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Experience and motivation shape leader-follower interactions in fish shoals

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Abstract

Leadership is an important process shaping collective movement in some species. Recent work has demonstrated that experienced or motivated individuals can emerge as leaders, and provides insight into the mechanisms by which this occurs. Ultimately, leadership depends upon the effectiveness with which would-be leaders can entrain followers, and while the properties of leaders have received much attention, less is known about the factors that affect the propensity of their groupmates to follow them. Here the roles of experience and state (hunger) in shaping leader and follower behavior were investigated using shoals of sticklebacks (Gasterosteus aculeatus). A first experiment revealed that individuals trained to approach a target could entrain and lead their naïve groupmates out of a refuge towards it, and that they did so more effectively when they (the trained fish) were food-deprived. In the second experiment the hunger level of the trained fish was held constant, while that of the naïve fish was varied. Here, leadership by trained fish was only apparent when the hunger levels of the naïve group members were intermediate. When naïve fish were recently fed they took a long time to visit the target and their arrival times were not affected by the presence of a trained individual. Very hungry groups recruited to the target most rapidly, but again with no evidence of influence by their trained groupmates. These experiments demonstrate that leadership in animal groups depends not only upon the state and experience of the leader but also upon that of the potential followers.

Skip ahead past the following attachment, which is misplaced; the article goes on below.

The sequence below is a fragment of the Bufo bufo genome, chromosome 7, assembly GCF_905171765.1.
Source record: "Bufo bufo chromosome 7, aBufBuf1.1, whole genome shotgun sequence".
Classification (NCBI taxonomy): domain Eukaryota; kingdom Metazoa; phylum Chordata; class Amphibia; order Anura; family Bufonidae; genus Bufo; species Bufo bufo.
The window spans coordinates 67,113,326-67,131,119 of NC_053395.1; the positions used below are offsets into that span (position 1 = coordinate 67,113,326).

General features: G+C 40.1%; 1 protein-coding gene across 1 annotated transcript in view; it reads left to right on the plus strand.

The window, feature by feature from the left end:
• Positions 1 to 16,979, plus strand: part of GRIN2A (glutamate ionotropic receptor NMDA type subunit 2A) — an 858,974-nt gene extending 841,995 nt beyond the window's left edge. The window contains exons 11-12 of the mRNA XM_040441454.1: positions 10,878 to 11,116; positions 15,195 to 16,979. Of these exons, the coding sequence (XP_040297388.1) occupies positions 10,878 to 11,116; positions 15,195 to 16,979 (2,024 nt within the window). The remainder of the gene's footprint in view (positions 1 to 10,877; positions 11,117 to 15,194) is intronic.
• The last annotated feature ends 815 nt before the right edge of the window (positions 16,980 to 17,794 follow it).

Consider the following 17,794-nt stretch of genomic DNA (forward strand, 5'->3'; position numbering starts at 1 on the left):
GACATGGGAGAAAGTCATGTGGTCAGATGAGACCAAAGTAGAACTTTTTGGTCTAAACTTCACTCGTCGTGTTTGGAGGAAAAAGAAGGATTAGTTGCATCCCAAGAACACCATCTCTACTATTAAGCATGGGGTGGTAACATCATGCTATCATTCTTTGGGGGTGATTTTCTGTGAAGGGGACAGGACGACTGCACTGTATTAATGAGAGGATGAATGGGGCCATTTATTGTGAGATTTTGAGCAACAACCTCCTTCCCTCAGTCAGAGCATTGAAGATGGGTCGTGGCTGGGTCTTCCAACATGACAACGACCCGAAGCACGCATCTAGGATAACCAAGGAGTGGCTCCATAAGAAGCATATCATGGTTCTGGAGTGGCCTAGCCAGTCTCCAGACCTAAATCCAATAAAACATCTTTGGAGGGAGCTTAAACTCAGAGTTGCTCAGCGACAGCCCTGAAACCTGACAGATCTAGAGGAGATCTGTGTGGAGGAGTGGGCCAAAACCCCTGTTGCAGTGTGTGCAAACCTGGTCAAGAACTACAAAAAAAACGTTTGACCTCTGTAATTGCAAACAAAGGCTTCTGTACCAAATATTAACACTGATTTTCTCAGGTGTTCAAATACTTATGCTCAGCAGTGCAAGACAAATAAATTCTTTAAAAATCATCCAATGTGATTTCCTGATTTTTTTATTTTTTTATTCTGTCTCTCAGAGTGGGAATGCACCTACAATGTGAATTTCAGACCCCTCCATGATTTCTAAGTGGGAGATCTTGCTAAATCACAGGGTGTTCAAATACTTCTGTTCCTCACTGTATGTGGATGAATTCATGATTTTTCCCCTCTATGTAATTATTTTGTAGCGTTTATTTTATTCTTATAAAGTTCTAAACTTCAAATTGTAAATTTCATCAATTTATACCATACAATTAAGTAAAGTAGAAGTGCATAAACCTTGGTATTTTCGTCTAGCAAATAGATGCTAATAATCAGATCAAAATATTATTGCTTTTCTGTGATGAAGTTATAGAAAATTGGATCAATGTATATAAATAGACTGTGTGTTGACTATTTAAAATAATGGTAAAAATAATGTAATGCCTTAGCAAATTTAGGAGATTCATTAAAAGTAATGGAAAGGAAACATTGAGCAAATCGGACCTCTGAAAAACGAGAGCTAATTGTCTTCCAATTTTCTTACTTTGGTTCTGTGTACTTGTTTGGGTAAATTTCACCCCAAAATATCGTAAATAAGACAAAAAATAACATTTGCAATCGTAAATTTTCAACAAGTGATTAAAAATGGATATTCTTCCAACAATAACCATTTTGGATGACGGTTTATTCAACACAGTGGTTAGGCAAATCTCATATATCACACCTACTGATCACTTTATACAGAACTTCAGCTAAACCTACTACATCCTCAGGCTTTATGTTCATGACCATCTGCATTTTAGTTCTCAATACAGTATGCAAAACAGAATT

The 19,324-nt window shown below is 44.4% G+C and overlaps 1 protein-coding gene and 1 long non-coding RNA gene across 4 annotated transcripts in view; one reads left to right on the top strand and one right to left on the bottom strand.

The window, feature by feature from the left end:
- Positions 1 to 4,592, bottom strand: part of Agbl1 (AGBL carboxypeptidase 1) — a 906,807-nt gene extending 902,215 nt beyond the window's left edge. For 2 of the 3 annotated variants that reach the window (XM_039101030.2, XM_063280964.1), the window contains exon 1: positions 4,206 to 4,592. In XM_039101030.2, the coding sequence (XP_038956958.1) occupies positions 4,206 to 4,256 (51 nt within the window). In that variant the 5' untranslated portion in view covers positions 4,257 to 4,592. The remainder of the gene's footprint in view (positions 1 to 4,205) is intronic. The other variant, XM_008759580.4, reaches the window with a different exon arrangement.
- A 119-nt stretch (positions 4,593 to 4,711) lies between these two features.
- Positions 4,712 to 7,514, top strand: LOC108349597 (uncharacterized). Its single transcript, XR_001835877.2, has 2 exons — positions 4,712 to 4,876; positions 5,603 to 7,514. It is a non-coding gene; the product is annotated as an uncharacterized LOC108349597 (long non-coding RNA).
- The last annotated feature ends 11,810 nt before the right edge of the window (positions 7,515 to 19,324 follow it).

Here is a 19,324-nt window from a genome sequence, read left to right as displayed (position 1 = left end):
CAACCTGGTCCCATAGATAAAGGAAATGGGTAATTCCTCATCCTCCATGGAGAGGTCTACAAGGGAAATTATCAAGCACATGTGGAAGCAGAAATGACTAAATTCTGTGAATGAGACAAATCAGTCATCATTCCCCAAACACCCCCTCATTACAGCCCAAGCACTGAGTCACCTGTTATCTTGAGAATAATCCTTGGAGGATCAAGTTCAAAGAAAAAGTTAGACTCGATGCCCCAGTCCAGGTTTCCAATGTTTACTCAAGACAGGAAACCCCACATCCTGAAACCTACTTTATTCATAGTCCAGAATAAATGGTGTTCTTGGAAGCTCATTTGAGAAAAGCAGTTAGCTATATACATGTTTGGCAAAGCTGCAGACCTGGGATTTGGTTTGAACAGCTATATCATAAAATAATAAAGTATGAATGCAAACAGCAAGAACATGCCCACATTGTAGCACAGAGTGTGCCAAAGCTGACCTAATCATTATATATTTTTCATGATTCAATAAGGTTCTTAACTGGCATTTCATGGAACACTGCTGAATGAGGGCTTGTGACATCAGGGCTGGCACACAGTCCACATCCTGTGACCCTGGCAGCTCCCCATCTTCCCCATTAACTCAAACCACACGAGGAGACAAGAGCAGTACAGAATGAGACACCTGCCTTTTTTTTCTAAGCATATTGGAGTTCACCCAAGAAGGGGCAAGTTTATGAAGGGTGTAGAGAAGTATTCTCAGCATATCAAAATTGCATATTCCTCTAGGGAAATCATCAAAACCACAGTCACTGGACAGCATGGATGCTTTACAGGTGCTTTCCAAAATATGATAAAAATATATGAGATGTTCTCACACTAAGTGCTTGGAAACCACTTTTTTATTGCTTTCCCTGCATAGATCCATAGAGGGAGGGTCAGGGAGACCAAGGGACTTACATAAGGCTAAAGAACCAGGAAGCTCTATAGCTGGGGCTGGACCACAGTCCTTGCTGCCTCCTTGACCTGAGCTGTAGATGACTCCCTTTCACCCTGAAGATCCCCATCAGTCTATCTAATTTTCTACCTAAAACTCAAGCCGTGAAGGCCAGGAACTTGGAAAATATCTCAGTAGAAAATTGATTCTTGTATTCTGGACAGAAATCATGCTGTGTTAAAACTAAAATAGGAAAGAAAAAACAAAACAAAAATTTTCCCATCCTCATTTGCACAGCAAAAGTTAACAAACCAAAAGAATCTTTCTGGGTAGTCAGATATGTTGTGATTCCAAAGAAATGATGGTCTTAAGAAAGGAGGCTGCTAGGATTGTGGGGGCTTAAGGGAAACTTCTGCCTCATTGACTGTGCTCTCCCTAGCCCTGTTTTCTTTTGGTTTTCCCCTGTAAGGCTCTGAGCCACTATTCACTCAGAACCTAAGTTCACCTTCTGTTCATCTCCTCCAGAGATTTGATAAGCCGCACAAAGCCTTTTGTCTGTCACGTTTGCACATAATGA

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Original languageEnglish
Pages (from-to)77-84
JournalBehavioral Ecology
Volume28
Issue number1
Early online date25 Aug 2016
DOIs
StatePublished - 2017

    Research areas

  • Leadership, Self-organization, Social foraging, Social information, Social organization

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